“He was very cerebral,” Montgomery said. “He was great for that league as a point guard. He wasn’t terrifically athletic, but he understood the game, spacing, how to run a club and had good leadership skills.”

He considered attending law school but at the last minute decided to go into education and coaching. He followed up his bachelor’s degree in secondary education with a master’s degree in athletic administration.

He began coaching with the JV team at Montana, had a stint teaching and coaching at Loyola Sacred Heart, returned as an assistant at Montana and became the Grizzlies’ head coach in the 1991-92 season.

His 68-percent winning clip in seven seasons remains the highest in program history, and his 141 wins rank fourth. He coached the Griz to two Big Sky regular-season titles, two Big Sky tournament titles, two NCAA appearances and one NIT appearance.

He recruited and coached current Griz head coach Travis DeCuire, who Taylor called the son he never had. They both emphasize the importance of practice, demand excellence and bring a unique energy and voice to the court.

“He always found ways to ignite you,” DeCuire said.

Leaving Montana

The last time Taylor coached a game at Dahlberg Arena was March 1998. Led by JR Camel, the Griz beat Montana State, 72-66, in the regular-season finale; they lost to the Cats, 68-60, the next game in the Big Sky tournament.

He recalled taking an extended look at the court, the crowd and his team as he walked off after the win. Following the afternoon game, he told his wife while driving on Evaro Hill and overlooking the valley that he may have just coached his final game in Missoula.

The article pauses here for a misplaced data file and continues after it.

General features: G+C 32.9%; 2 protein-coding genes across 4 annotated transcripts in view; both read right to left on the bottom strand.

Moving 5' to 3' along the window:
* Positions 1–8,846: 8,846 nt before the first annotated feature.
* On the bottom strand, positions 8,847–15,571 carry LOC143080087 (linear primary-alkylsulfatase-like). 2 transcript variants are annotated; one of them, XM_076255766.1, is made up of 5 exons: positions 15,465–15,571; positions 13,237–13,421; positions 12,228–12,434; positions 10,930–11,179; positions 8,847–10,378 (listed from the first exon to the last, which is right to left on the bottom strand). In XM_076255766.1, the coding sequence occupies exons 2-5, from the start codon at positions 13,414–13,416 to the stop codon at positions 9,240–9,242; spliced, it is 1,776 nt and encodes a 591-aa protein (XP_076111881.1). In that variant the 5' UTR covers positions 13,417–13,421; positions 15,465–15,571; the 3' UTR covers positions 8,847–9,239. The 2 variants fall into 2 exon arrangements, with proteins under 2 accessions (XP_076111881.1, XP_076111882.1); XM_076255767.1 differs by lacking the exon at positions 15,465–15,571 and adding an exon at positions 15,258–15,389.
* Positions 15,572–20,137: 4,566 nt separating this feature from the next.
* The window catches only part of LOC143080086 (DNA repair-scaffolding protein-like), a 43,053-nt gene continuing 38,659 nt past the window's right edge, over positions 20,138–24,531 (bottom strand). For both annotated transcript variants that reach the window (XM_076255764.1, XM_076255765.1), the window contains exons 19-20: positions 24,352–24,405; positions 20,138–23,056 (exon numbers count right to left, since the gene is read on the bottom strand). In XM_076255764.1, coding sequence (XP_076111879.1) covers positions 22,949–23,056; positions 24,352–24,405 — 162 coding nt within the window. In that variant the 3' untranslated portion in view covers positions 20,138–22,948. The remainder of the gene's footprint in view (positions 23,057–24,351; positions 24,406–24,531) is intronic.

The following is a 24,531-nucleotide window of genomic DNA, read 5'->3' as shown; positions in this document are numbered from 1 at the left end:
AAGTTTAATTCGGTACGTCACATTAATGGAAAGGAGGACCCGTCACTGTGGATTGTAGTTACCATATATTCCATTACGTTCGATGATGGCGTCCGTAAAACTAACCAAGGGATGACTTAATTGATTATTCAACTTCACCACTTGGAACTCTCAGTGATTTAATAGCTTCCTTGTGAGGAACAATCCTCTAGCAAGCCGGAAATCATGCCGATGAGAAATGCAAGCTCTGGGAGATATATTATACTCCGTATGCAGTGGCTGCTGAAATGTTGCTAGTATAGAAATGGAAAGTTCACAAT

“In Montana, we had a saying when I was there that Montana’s greatest natural export was its youth,” Taylor said.

“It was the growth ring on the tree that was probably next.”

He accepted a position at Stanford as an assistant coach under Montgomery, and he recalled how his four daughters couldn’t fathom going from cheering for a “tough” Grizzly mascot to cheering for a dancing tree.

When he boarded that flight in 1998, he knew the move was the right decision for him. Montgomery felt the same way, too.

“He needed to get out of Missoula,” Montgomery said. “Everyone knew him. He knew everybody. He’s very social and needed to re-pot himself.”

The move was beneficial to both as Stanford made three NCAA tournament appearances in Taylor’s first three seasons.

He left in 2001 to build up the Old Dominion program, and he brought DeCuire onto his staff. He led the Monarchs to nine consecutive winning seasons, made four NCAA tournament appearances, including a 2010 win over Notre Dame, and was the program’s all-time wins leader when he was dismissed in February 2013.